An e-mail is sent out to all 750 students in our school which informs them of the date and time of a ‘natter me duck’ session and gives them the link to join.

Stoke-on-Trent to the Caribbean: the Amazing Experience of a Recent Forensic Investigation Graduate

Aimee Girdham graduated with a BSc (Hons) in Forensic Investigation in 2019. This short blog from Aimee discusses her recent experiences that saw her completing her degree in Stoke-on-Trent and then working in the Caribbean.

Aimee on graduation day

My course at University was fantastic, allowing practical, hands on experience in the world of Forensics whether in the Crime Scene House or in the State-of-the-Art Laboratories. A variety of specialist subjects were taught, that allowed a wide range of investigation and analytical skills to be developed. Getting involved in other activities, such as the Staffordshire Police Partnership Placement and International Week in Belgium, helped develop myself as a person but also my employability skills, which are incredibly important post-University.

All the lecturers were supportive throughout the course of my degree and it was after a chance conversation with Dean Northfield that he put me in touch with Acumè Forensics (a digital forensics presentation company). After being invited for an interview, I was successful in gaining a position as Courtroom Operator in the Turks and Caicos Islands. I received training in the Birmingham and Bristol Magistrates Court, learning about what my role would entail.

Beautiful blue waters and white-sand beaches


“My course at University was fantastic, allowing practical, hands on experience in the world of Forensics whether in the Crime Scene House or in the State-of-the-Art Laboratories. A variety of specialist subjects were taught, that allowed a wide range of investigation and analytical skills to be developed.”


From getting the job, to training to flying out to the Caribbean took place within a couple of weeks.

For the few months I was out there, I was having a brilliant time! The courtroom was built in the old hospital building specifically for this trial which is now in its fifth year. The trial has produced over 2,000 different documents as exhibits. During the trial, there have been a few incidents when the computers have gone down but nothing major and I have been able to fix the problem. Power cuts also make an appearance from time to time and the whole system goes down but again, thankfully nothing major and the issues are fixable. Before this job I wouldn’t go near technology, but I now have more confidence to at least look for the solution and attempt to fix it myself.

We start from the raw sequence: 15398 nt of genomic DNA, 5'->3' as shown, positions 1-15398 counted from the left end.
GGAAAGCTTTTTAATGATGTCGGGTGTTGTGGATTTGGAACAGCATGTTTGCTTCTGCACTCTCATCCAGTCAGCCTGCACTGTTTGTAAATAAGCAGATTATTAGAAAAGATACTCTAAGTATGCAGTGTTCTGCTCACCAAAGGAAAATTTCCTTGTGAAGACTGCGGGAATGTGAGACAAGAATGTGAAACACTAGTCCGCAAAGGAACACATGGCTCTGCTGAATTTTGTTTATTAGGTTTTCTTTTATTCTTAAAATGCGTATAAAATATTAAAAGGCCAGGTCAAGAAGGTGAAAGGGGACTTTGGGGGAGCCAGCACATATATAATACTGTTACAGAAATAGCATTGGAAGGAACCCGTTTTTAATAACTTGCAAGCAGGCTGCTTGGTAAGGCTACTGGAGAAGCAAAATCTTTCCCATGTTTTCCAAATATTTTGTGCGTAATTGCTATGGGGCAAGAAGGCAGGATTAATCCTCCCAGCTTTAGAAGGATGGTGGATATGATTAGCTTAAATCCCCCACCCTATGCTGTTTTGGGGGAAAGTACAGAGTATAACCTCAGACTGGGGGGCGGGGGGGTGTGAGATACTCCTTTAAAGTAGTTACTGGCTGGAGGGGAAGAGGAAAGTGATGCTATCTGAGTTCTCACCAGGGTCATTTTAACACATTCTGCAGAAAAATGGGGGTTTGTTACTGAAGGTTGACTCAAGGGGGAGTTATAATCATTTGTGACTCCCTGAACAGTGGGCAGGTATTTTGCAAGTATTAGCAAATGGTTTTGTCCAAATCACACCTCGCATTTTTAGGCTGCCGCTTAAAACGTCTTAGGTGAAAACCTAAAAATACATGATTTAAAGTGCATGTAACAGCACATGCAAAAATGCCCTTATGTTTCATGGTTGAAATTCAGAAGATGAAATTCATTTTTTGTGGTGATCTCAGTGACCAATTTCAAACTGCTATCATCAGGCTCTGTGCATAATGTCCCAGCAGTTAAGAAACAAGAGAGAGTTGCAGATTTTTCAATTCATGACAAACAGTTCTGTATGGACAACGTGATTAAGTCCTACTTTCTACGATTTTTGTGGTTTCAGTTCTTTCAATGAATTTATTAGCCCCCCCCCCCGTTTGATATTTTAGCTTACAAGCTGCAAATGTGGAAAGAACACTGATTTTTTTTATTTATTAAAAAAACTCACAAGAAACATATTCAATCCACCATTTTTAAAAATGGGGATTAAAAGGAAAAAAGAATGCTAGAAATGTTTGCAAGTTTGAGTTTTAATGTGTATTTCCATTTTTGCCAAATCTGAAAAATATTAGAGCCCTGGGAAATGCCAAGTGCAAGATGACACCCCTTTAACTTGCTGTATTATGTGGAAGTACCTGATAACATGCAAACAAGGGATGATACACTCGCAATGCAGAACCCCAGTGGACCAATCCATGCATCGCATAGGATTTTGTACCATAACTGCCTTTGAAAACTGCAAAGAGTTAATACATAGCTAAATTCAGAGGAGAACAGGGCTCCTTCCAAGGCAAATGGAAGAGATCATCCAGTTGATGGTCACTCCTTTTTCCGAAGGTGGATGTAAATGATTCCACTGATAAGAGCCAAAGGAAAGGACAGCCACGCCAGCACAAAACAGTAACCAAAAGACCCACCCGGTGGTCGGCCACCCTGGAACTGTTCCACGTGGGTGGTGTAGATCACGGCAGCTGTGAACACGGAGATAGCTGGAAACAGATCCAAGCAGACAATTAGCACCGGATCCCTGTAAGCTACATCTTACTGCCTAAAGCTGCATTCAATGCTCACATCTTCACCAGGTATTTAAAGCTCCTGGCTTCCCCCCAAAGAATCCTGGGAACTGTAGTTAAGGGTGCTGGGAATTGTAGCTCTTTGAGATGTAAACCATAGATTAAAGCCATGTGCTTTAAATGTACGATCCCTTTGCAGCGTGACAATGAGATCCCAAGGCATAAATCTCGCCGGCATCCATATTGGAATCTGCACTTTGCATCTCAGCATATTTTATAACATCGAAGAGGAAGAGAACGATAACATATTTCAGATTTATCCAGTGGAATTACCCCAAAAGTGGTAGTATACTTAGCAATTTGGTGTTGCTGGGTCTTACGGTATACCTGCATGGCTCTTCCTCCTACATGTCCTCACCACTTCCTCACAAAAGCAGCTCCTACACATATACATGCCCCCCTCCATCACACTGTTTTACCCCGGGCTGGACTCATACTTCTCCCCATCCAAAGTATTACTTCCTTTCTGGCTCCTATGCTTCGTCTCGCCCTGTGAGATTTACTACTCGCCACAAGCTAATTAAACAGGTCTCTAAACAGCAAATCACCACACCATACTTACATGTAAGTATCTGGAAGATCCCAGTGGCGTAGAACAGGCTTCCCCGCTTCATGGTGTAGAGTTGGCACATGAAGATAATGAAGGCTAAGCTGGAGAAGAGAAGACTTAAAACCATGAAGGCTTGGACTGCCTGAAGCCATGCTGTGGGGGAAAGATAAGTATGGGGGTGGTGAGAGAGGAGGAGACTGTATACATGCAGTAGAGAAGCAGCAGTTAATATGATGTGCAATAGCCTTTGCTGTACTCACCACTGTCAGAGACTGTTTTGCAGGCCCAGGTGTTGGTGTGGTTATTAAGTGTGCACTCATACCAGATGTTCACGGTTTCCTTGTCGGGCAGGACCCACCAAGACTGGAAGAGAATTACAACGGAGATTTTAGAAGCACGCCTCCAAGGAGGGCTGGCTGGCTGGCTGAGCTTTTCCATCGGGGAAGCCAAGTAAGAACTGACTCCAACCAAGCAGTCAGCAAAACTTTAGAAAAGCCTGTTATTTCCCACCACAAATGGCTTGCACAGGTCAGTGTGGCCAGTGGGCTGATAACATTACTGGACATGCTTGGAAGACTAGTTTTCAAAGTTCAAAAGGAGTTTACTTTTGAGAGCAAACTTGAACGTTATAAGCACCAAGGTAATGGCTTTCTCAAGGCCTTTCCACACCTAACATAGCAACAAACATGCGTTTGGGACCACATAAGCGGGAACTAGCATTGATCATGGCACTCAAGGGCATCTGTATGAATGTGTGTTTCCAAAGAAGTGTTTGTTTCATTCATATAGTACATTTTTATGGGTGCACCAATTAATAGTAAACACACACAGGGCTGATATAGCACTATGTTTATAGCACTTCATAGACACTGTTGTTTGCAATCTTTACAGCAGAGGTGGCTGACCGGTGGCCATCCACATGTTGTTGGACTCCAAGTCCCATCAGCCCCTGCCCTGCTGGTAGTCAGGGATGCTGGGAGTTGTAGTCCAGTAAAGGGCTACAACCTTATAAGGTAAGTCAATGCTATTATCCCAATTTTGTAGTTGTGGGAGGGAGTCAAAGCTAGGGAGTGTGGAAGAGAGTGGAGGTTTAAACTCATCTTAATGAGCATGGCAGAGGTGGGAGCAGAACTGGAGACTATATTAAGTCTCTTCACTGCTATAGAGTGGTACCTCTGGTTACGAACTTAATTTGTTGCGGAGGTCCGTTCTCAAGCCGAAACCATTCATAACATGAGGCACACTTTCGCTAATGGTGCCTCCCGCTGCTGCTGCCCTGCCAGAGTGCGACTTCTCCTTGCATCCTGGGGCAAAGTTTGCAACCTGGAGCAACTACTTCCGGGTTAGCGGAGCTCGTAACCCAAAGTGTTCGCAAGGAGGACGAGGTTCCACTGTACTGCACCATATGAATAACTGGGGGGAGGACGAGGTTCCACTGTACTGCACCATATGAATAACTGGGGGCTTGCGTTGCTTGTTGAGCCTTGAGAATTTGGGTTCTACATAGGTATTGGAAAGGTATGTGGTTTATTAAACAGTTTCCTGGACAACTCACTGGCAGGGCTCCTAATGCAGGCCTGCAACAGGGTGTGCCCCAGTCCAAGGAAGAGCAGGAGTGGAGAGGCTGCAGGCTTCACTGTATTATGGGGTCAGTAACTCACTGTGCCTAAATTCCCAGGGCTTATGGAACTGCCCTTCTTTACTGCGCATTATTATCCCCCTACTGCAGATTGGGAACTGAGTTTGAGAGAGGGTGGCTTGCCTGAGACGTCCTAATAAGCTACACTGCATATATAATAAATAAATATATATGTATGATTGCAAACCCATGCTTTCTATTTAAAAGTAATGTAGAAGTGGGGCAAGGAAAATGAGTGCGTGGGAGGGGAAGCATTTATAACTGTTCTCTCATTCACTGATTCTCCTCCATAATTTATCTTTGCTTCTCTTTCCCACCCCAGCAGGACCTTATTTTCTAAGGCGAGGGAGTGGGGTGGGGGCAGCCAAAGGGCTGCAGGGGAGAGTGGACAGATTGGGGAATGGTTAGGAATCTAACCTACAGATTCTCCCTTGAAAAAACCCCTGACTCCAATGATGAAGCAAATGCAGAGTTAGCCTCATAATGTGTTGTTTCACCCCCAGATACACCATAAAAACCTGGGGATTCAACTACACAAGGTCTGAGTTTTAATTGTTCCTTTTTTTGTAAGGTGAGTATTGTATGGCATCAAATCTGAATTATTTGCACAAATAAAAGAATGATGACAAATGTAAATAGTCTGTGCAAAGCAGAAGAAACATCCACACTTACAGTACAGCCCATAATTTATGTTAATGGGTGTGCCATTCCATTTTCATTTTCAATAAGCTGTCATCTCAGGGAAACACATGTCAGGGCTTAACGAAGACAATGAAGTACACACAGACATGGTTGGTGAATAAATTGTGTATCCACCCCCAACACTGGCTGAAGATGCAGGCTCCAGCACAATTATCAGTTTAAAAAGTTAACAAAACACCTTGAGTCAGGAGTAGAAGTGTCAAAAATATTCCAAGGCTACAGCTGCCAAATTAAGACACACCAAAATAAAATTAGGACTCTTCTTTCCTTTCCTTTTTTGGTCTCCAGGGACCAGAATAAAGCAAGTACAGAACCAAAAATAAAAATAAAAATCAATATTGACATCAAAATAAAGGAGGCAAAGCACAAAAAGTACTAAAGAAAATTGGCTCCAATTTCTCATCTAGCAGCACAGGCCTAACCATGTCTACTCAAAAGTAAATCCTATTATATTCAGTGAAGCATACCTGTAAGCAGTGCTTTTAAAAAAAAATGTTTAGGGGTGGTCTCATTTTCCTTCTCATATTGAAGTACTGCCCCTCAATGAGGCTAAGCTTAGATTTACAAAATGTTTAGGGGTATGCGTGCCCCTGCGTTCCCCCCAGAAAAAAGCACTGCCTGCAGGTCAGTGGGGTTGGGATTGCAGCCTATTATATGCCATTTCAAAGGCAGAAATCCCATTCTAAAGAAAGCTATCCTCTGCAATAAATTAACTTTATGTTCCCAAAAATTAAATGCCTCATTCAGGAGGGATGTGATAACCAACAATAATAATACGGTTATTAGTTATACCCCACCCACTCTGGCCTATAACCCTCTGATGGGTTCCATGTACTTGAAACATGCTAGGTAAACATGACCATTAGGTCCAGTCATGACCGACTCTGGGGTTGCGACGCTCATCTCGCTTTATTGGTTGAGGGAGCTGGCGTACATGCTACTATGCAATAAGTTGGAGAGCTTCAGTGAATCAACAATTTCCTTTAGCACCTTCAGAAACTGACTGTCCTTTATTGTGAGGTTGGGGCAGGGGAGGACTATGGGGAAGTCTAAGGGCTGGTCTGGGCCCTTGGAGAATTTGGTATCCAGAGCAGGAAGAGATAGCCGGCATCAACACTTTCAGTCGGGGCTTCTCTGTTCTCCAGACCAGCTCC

I have also been updating iPads using an Apple Mac, making sure the Judge and the Barristers have the correct and updated documents, which I have never done before and actually like doing. The case is an interesting one and I am enjoying being a part of it and I enjoy doing the job I do. When I explain my role to other people, it sounds simple just getting exhibits up on the screen for the court to see and following instructions, but it is so much more than that.

“The case is an interesting one and I am enjoying being a part of it and I enjoy doing the job I do”

I work for 3 weeks then get 1 week off and also have weekends off, so have plenty of time to explore. Before Coronavirus, I booked a trip to New York during the week off at the beginning of May, but unfortunately had to cancel. I hope to rebook at some point though and also have other trips to more places in the USA, such as Miami and around the different Islands like Grand Turk.

Turtle spotted near my Aimee’s apartment